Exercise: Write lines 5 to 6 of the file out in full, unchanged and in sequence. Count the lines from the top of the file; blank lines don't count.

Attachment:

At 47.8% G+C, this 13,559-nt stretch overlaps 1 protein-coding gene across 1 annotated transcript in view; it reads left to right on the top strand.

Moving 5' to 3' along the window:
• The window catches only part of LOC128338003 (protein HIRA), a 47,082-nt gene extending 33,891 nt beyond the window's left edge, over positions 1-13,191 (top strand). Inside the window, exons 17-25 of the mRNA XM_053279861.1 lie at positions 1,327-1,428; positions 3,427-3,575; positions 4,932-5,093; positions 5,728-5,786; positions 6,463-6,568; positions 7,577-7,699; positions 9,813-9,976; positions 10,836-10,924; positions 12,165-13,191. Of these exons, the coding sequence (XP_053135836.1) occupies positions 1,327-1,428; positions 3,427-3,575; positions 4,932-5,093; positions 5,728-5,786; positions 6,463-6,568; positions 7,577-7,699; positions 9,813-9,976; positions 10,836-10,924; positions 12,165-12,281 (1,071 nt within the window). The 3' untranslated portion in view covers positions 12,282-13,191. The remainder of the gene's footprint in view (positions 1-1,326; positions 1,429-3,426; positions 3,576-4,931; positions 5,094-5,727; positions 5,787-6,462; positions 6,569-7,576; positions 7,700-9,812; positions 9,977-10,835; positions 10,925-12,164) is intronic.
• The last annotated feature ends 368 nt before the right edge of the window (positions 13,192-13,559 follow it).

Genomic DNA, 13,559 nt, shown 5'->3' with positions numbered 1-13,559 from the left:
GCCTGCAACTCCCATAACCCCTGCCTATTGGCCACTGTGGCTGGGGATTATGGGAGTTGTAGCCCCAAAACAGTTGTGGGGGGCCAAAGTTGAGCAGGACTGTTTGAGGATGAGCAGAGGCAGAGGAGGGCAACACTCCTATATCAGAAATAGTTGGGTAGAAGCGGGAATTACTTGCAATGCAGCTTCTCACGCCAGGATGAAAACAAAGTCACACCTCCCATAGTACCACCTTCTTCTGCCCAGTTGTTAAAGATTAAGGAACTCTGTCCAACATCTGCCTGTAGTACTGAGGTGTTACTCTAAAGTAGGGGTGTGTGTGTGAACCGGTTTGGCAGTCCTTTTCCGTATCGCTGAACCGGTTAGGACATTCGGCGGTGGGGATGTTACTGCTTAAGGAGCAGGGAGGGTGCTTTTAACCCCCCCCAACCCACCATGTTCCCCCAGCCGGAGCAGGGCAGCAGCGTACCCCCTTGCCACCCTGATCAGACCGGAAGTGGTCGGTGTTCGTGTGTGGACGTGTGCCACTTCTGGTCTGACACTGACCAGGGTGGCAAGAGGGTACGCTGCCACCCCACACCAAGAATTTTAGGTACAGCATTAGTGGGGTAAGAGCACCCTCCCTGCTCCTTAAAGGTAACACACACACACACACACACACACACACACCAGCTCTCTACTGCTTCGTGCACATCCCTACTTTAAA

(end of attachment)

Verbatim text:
Genomic DNA, 13,559 nt, shown 5'->3' with positions numbered 1-13,559 from the left:
GCCTGCAACTCCCATAACCCCTGCCTATTGGCCACTGTGGCTGGGGATTATGGGAGTTGTAGCCCCAAAACAGTTGTGGGGGGCCAAAGTTGAGCAGGACTGTTTGAGGATGAGCAGAGGCAGAGGAGGGCAACACTCCTATATCAGAAATAGTTGGGTAGAAGCGGGAATTACTTGCAATGCAGCTTCTCACGCCAGGATGAAAACAAAGTCACACCTCCCATAGTACCACCTTCTTCTGCCCAGTTGTTAAAGATTAAGGAACTCTGTCCAACATCTGCCTGTAGTACTGAGGTGTTACTCTAAAGTAGGGGTGTGTGTGTGAACCGGTTTGGCAGTCCTTTTCCGTATCGCTGAACCGGTTAGGACATTCGGCGGTGGGGATGTTACTGCTTAAGGAGCAGGGAGGGTGCTTTTAACCCCCCCCAACCCACCATGTTCCCCCAGCCGGAGCAGGGCAGCAGCGTACCCCCTTGCCACCCTGATCAGACCGGAAGTGGTCGGTGTTCGTGTGTGGACGTGTGCCACTTCTGGTCTGACACTGACCAGGGTGGCAAGAGGGTACGCTGCCACCCCACACCAAGAATTTTAGGTACAGCATTAGTGGGGTAAGAGCACCCTCCCTGCTCCTTAAAGGTAACACACACACACACACACACACACACACACCAGCTCTCTACTGCTTCGTGCACATCCCTACTTTAAA